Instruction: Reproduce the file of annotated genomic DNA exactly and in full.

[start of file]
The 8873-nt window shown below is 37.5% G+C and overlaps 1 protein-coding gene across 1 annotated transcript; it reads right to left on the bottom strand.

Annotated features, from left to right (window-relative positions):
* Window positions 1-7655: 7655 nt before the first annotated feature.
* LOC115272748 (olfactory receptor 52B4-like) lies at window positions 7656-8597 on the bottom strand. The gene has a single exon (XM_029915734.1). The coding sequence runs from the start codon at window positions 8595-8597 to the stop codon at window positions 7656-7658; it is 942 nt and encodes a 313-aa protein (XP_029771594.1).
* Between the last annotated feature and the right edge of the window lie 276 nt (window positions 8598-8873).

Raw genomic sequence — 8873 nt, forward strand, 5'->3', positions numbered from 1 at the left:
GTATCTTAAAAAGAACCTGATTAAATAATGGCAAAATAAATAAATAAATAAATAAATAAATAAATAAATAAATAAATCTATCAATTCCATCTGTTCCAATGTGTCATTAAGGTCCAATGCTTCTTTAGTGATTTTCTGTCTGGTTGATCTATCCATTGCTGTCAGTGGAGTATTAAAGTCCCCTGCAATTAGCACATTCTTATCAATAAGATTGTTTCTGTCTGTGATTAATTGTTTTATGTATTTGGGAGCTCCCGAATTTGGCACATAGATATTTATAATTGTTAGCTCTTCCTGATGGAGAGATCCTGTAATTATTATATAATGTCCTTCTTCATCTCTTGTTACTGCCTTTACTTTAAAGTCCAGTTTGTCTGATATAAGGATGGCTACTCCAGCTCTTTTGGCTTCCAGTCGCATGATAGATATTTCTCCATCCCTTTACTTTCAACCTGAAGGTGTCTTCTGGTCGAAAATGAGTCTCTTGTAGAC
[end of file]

The 8873-nt window shown below is 37.5% G+C and overlaps 1 protein-coding gene across 1 annotated transcript; it reads right to left on the bottom strand.

Annotated features, from left to right (window-relative positions):
* Window positions 1-7655: 7655 nt before the first annotated feature.
* LOC115272748 (olfactory receptor 52B4-like) lies at window positions 7656-8597 on the bottom strand. The gene has a single exon (XM_029915734.1). The coding sequence runs from the start codon at window positions 8595-8597 to the stop codon at window positions 7656-7658; it is 942 nt and encodes a 313-aa protein (XP_029771594.1).
* Between the last annotated feature and the right edge of the window lie 276 nt (window positions 8598-8873).

Raw genomic sequence — 8873 nt, forward strand, 5'->3', positions numbered from 1 at the left:
GTATCTTAAAAAGAACCTGATTAAATAATGGCAAAATAAATAAATAAATAAATAAATAAATAAATAAATAAATAAATCTATCAATTCCATCTGTTCCAATGTGTCATTAAGGTCCAATGCTTCTTTAGTGATTTTCTGTCTGGTTGATCTATCCATTGCTGTCAGTGGAGTATTAAAGTCCCCTGCAATTAGCACATTCTTATCAATAAGATTGTTTCTGTCTGTGATTAATTGTTTTATGTATTTGGGAGCTCCCGAATTTGGCACATAGATATTTATAATTGTTAGCTCTTCCTGATGGAGAGATCCTGTAATTATTATATAATGTCCTTCTTCATCTCTTGTTACTGCCTTTACTTTAAAGTCCAGTTTGTCTGATATAAGGATGGCTACTCCAGCTCTTTTGGCTTCCAGTCGCATGATAGATATTTCTCCATCCCTTTACTTTCAACCTGAAGGTGTCTTCTGGTCGAAAATGAGTCTCTTGTAGAC